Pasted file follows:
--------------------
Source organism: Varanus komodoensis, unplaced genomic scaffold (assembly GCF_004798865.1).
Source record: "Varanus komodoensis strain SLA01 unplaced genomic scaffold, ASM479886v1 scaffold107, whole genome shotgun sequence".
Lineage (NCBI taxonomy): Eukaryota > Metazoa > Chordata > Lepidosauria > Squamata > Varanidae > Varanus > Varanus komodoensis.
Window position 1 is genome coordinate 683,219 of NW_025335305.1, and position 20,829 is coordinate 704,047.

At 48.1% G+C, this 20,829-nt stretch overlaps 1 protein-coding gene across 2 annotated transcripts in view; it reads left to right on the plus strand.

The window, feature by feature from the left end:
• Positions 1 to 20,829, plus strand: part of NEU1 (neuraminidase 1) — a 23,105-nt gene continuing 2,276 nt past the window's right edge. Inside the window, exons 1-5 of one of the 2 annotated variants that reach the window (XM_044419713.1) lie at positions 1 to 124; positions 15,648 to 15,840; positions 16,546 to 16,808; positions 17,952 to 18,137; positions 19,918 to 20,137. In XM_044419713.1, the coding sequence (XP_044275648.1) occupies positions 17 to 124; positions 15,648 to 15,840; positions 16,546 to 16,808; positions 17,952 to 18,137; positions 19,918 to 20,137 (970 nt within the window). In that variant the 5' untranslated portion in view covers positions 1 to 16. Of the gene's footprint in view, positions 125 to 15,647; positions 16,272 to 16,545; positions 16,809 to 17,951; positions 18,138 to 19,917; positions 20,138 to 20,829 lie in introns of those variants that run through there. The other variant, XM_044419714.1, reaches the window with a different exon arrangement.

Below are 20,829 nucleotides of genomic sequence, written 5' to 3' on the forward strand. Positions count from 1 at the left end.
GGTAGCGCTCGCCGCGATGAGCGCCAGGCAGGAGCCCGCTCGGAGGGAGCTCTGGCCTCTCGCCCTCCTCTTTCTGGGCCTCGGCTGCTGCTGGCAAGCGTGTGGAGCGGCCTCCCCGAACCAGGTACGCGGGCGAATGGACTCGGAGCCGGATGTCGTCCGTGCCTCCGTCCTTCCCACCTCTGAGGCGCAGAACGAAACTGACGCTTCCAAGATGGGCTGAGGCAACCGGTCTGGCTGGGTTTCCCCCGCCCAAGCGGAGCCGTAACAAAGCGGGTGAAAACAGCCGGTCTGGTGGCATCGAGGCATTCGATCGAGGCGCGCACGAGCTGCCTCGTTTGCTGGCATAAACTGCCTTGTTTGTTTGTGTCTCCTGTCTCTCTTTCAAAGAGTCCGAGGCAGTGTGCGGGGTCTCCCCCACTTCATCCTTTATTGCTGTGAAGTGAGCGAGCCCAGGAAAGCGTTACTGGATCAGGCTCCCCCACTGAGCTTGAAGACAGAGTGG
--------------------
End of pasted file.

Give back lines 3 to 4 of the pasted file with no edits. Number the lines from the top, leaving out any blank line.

Lineage (NCBI taxonomy): Eukaryota > Metazoa > Chordata > Lepidosauria > Squamata > Varanidae > Varanus > Varanus komodoensis.
Window position 1 is genome coordinate 683,219 of NW_025335305.1, and position 20,829 is coordinate 704,047.